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Do accusative ‘me’ and ‘thee’ have final /m/ (or evidence of a lost or altered /m/), by analogy with (non-neuter) nouns, in any Indo-European language?

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  • Absolutely. Some languages, most well-known them Sanskrit अहम ahám and त्वम tvám even went so far as to analogically add an m to the nominative form as well (at least in tvám – the m in ahám is probably something else). Feb 19, 2022 at 20:13
  • (… “most well-known among them”, of course) Feb 20, 2022 at 10:11

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"me" and "thee" never had a final "m". The Proto Indoeuropean accusative forms were simply "hme" and "te". (Different reconstructions see here)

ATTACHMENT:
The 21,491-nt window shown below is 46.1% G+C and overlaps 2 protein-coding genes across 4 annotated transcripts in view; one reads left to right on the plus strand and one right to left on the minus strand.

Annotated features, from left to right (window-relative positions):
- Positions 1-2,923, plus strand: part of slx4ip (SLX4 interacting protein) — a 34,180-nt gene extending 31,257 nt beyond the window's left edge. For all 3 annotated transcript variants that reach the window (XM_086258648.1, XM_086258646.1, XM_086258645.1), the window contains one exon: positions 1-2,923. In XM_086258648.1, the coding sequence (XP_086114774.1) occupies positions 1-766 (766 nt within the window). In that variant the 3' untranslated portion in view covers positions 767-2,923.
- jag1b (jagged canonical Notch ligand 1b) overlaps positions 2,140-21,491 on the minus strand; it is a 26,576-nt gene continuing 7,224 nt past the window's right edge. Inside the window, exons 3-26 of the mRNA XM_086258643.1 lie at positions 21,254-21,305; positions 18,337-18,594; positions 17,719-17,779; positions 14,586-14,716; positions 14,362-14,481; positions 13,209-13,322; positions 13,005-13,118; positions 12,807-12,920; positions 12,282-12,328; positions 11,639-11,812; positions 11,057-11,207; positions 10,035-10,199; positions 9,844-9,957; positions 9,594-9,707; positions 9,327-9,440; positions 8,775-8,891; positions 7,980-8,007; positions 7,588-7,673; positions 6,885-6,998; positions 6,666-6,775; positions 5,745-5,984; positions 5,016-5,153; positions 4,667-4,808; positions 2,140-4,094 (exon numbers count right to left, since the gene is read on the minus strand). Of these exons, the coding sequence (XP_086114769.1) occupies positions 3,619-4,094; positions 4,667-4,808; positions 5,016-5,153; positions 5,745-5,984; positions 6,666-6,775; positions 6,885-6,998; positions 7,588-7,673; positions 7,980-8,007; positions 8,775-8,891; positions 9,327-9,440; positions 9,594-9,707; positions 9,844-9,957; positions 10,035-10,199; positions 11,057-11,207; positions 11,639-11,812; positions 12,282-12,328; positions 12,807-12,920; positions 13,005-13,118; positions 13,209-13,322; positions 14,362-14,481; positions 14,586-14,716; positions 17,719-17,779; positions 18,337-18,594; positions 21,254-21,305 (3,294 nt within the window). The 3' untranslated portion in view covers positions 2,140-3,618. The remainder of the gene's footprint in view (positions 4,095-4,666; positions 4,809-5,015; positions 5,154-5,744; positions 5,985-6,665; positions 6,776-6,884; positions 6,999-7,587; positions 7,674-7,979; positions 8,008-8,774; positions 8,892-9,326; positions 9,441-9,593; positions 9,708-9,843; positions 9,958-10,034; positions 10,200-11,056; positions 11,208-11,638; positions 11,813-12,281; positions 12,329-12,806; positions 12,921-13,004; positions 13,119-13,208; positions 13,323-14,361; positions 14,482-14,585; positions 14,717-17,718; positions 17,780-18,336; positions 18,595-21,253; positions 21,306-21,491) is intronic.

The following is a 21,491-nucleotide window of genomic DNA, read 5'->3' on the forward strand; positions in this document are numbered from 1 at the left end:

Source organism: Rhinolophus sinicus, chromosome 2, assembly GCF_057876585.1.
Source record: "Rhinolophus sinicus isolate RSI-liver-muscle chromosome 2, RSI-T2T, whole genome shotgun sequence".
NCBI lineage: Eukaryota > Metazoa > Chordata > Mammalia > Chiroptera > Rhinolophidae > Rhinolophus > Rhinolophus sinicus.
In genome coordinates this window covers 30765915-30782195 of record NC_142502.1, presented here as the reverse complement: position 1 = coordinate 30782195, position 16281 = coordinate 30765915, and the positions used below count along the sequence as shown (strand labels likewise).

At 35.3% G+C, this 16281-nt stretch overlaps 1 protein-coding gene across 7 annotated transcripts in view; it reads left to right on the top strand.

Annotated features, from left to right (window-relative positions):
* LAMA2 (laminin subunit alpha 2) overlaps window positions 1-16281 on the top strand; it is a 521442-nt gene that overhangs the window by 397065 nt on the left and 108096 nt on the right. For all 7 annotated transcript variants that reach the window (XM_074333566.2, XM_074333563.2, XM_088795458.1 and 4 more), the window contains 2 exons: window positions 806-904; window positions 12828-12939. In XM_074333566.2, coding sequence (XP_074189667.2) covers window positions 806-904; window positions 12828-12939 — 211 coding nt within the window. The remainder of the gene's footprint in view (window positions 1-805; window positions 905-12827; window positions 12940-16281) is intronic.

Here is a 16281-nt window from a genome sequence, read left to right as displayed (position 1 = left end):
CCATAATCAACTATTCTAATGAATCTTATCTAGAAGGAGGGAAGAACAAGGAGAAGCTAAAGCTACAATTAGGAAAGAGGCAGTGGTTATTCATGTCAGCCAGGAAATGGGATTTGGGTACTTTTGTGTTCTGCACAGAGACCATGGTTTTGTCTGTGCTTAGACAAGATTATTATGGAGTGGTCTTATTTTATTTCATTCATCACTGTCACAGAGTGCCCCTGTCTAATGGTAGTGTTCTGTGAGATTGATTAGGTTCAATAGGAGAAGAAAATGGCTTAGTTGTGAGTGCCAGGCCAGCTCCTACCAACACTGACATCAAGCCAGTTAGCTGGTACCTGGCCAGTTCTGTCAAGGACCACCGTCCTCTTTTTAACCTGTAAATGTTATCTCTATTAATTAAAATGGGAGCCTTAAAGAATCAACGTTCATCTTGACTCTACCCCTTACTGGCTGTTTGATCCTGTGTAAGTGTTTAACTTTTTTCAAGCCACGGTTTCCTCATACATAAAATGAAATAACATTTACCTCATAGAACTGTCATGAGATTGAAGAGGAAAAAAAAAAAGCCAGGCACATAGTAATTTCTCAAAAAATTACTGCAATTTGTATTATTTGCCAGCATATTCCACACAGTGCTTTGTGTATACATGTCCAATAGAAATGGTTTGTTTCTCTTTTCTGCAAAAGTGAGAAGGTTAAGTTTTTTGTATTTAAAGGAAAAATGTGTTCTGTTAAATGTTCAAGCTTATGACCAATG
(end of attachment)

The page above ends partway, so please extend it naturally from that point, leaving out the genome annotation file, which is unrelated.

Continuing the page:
In Latin, the vowel was lengthened: mē, tē. Indoiranian added an "m". Proto Germanic added a "k" in the accusative case, a "z" in the dative case.

The source of the final "k" is either from the particle "ge" which still existed in Ancient Greek, or comes from the nominative "heg" (Proto-Germanic ik, German ich, Enlish I).

The modern English forms "me/thee", however, might rather derive from the dative forms "miz/þiz" which the odd ending "z". The Proto Indoeuropean Dative was "tebhi/toi" or something like this. The Germanic formation is unique here.

See here.

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    This doesn’t actually answer the question asked, except in the one brief note that IIr. added an -m (which makes the answer “yes”). I think you may have misread the question. Apr 9, 2022 at 17:54
  • I misread the question the same way: I thought the question was about the English words me and thee.
    – Colin Fine
    Apr 9, 2022 at 18:16

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